Fired bars of PV Clay and a substitute fired at six temperatures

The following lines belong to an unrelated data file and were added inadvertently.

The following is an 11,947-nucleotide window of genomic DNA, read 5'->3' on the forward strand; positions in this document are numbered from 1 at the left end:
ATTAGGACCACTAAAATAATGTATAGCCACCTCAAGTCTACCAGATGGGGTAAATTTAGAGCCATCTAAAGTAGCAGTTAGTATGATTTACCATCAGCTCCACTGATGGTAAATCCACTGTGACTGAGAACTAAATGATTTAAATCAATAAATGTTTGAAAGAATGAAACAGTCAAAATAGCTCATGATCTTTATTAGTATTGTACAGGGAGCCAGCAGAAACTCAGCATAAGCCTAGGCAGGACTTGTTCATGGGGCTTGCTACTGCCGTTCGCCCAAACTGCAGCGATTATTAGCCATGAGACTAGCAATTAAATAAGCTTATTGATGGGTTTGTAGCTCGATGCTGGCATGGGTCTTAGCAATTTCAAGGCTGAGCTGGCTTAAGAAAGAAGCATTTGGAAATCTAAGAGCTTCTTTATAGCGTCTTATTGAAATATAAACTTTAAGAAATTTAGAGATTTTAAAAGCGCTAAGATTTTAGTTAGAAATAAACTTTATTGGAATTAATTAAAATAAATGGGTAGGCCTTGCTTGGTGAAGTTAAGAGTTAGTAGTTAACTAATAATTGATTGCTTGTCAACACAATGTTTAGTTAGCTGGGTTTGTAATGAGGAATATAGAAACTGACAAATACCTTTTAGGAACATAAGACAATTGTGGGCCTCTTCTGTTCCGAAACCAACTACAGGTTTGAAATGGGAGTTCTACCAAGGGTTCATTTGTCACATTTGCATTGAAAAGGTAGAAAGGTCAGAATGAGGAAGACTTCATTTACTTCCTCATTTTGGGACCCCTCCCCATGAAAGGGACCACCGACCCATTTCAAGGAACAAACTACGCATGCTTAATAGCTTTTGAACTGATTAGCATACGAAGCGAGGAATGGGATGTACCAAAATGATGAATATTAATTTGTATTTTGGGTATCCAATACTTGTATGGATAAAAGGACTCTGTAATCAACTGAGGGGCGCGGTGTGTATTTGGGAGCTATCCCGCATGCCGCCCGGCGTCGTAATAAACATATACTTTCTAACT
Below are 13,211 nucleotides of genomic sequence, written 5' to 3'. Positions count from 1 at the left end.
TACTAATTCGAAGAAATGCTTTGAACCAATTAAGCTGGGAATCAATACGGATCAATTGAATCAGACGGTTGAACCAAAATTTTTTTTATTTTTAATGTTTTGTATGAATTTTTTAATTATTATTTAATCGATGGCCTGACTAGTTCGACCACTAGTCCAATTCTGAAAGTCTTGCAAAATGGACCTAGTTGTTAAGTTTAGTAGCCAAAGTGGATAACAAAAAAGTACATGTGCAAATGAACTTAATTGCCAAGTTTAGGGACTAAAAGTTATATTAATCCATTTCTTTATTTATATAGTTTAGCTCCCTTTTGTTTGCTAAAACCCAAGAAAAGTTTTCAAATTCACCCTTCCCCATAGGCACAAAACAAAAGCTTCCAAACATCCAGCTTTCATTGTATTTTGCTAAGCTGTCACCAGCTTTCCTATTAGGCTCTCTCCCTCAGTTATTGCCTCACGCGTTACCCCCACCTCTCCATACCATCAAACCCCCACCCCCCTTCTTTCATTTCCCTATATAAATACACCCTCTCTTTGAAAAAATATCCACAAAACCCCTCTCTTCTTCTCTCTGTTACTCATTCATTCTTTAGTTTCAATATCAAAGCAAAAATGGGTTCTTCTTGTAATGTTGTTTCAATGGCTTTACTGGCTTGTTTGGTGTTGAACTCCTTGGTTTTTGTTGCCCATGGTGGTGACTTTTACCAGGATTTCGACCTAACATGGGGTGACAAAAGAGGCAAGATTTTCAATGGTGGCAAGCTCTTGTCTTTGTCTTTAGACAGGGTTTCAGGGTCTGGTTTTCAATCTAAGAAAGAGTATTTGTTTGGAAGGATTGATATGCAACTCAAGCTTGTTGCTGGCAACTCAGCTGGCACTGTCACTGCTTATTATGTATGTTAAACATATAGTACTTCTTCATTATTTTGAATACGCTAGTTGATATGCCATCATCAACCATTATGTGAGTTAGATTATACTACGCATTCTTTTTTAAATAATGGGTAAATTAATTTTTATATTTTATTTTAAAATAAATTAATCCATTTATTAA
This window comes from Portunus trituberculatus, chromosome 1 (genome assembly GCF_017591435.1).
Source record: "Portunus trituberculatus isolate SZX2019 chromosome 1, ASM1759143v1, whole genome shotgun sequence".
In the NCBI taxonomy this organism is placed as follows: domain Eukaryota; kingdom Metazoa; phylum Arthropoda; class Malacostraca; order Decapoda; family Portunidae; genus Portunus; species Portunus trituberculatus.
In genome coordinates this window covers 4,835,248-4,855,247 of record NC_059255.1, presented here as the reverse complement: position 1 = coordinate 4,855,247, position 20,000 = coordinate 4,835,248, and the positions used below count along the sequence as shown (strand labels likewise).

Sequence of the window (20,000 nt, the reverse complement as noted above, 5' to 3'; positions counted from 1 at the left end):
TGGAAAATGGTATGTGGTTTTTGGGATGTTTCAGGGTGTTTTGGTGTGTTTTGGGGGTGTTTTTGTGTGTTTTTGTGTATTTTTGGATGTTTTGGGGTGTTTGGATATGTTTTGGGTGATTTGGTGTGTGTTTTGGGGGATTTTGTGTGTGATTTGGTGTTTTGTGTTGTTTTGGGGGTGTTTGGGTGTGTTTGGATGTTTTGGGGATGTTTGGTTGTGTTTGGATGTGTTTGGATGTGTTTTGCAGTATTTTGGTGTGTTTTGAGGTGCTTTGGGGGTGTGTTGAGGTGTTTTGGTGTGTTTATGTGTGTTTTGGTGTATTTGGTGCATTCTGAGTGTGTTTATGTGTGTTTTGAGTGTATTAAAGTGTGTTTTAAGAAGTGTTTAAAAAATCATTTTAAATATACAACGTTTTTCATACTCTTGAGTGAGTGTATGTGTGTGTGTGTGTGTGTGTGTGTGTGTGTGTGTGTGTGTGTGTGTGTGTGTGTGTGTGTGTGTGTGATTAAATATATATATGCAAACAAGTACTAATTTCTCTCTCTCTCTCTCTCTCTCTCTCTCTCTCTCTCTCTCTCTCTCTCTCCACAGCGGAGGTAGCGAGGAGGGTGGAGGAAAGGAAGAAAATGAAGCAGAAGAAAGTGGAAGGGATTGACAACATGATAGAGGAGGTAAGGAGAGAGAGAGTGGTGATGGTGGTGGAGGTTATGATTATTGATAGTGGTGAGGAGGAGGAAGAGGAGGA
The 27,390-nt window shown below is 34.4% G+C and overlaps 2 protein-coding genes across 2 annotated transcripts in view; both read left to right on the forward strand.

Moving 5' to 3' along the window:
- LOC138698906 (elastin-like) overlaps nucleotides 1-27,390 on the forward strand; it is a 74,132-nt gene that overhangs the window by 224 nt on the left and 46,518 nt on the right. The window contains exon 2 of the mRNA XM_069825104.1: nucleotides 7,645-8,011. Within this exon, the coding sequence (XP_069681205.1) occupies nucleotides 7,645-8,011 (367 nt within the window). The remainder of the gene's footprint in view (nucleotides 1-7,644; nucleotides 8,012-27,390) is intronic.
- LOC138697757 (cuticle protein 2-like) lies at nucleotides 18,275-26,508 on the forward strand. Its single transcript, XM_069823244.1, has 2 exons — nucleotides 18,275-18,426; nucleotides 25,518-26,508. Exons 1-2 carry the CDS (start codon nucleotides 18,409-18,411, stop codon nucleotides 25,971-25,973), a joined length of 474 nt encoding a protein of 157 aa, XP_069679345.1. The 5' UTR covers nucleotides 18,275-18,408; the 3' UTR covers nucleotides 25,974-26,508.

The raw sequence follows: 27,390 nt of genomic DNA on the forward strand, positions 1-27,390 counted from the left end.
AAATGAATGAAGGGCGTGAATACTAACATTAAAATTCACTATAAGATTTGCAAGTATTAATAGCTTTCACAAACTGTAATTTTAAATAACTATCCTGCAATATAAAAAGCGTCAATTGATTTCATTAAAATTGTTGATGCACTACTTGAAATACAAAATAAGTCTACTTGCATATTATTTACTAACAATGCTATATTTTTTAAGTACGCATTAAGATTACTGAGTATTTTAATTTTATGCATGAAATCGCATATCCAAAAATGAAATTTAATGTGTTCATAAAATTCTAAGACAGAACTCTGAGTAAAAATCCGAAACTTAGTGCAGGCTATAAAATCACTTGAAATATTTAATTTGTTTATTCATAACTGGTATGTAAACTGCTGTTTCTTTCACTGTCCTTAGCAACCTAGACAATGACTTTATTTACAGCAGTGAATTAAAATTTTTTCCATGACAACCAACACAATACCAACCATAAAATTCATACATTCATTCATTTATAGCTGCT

On the left is a 2013 shipment of PV Clay. These fired test bars are from cone 10R and 5 oxidation down to 1. This is PV theoretically as it used to be, a plastic feldspar. It is melting at cone 10R and reaches almost zero porosity at cone 4 (by cone 3 it has 4.5% and by cone 2 it has 11.5%). Fired shrinkage is 10% by cone 4, dropping to 6% by cone 2. Dry shrinkage is about 5%. The substitute blend on the right, L3894, is 38% silica, 44% Custer feldspar, 12% Pioneer kaolin, 3.5% bentonite and 2.5% dolomite (it calculates to a very similar chemistry). And these fired bars exhibit shrinkage and densities very similar to the PV Clay at every temperature. However, the drying shrinkage is about 1% lower and the fired color is darker (we later changed the recipe to use #6 Tile kaolin to add plasticity and Nepheline Syenite to make it whiter-burning). Of course, one could adjust this recipe further to suit (e.g. reduce its maturity by reducing the feldspar, reduce its plasticity by cutting the bentonite).